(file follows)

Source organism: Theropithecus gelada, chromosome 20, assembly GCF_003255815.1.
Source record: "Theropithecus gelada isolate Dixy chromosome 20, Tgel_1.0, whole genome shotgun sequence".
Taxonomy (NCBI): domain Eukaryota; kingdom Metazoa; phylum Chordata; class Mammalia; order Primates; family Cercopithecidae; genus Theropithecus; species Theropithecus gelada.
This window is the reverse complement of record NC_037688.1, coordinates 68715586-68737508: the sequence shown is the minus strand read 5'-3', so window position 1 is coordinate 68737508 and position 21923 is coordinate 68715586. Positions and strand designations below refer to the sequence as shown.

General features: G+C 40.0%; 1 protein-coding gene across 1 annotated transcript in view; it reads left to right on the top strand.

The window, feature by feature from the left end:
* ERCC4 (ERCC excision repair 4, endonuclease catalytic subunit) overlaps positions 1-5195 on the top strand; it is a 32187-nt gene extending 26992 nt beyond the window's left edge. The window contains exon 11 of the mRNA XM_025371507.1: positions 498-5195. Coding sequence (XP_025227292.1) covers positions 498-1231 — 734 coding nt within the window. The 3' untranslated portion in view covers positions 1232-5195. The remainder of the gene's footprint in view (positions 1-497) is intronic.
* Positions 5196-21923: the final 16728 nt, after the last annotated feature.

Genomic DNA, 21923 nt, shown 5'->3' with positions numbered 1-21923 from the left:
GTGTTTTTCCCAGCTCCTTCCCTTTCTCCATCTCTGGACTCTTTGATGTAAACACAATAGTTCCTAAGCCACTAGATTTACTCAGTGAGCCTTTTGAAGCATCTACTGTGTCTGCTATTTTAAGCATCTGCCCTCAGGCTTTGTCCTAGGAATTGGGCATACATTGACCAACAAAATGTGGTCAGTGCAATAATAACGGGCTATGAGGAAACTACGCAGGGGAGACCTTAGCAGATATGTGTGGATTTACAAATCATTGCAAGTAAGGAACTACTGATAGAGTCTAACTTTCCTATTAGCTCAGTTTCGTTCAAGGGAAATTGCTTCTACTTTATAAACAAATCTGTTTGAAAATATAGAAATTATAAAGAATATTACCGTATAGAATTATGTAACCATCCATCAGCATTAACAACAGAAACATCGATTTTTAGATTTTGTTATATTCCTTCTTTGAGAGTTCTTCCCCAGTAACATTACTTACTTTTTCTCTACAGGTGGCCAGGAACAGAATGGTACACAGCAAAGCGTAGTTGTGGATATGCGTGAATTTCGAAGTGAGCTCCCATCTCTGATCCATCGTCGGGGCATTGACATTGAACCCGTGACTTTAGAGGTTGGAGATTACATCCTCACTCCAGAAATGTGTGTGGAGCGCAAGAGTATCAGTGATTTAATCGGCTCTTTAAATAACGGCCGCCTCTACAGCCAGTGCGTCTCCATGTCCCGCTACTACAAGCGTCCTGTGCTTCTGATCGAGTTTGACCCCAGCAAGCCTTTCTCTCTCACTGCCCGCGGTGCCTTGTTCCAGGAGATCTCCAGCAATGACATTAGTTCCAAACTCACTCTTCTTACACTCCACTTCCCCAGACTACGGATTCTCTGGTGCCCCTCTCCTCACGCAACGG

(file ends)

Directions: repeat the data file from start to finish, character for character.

Source organism: Theropithecus gelada, chromosome 20, assembly GCF_003255815.1.
Source record: "Theropithecus gelada isolate Dixy chromosome 20, Tgel_1.0, whole genome shotgun sequence".
Taxonomy (NCBI): domain Eukaryota; kingdom Metazoa; phylum Chordata; class Mammalia; order Primates; family Cercopithecidae; genus Theropithecus; species Theropithecus gelada.
This window is the reverse complement of record NC_037688.1, coordinates 68715586-68737508: the sequence shown is the minus strand read 5'-3', so window position 1 is coordinate 68737508 and position 21923 is coordinate 68715586. Positions and strand designations below refer to the sequence as shown.

General features: G+C 40.0%; 1 protein-coding gene across 1 annotated transcript in view; it reads left to right on the top strand.

The window, feature by feature from the left end:
* ERCC4 (ERCC excision repair 4, endonuclease catalytic subunit) overlaps positions 1-5195 on the top strand; it is a 32187-nt gene extending 26992 nt beyond the window's left edge. The window contains exon 11 of the mRNA XM_025371507.1: positions 498-5195. Coding sequence (XP_025227292.1) covers positions 498-1231 — 734 coding nt within the window. The 3' untranslated portion in view covers positions 1232-5195. The remainder of the gene's footprint in view (positions 1-497) is intronic.
* Positions 5196-21923: the final 16728 nt, after the last annotated feature.

Genomic DNA, 21923 nt, shown 5'->3' with positions numbered 1-21923 from the left:
GTGTTTTTCCCAGCTCCTTCCCTTTCTCCATCTCTGGACTCTTTGATGTAAACACAATAGTTCCTAAGCCACTAGATTTACTCAGTGAGCCTTTTGAAGCATCTACTGTGTCTGCTATTTTAAGCATCTGCCCTCAGGCTTTGTCCTAGGAATTGGGCATACATTGACCAACAAAATGTGGTCAGTGCAATAATAACGGGCTATGAGGAAACTACGCAGGGGAGACCTTAGCAGATATGTGTGGATTTACAAATCATTGCAAGTAAGGAACTACTGATAGAGTCTAACTTTCCTATTAGCTCAGTTTCGTTCAAGGGAAATTGCTTCTACTTTATAAACAAATCTGTTTGAAAATATAGAAATTATAAAGAATATTACCGTATAGAATTATGTAACCATCCATCAGCATTAACAACAGAAACATCGATTTTTAGATTTTGTTATATTCCTTCTTTGAGAGTTCTTCCCCAGTAACATTACTTACTTTTTCTCTACAGGTGGCCAGGAACAGAATGGTACACAGCAAAGCGTAGTTGTGGATATGCGTGAATTTCGAAGTGAGCTCCCATCTCTGATCCATCGTCGGGGCATTGACATTGAACCCGTGACTTTAGAGGTTGGAGATTACATCCTCACTCCAGAAATGTGTGTGGAGCGCAAGAGTATCAGTGATTTAATCGGCTCTTTAAATAACGGCCGCCTCTACAGCCAGTGCGTCTCCATGTCCCGCTACTACAAGCGTCCTGTGCTTCTGATCGAGTTTGACCCCAGCAAGCCTTTCTCTCTCACTGCCCGCGGTGCCTTGTTCCAGGAGATCTCCAGCAATGACATTAGTTCCAAACTCACTCTTCTTACACTCCACTTCCCCAGACTACGGATTCTCTGGTGCCCCTCTCCTCACGCAACGG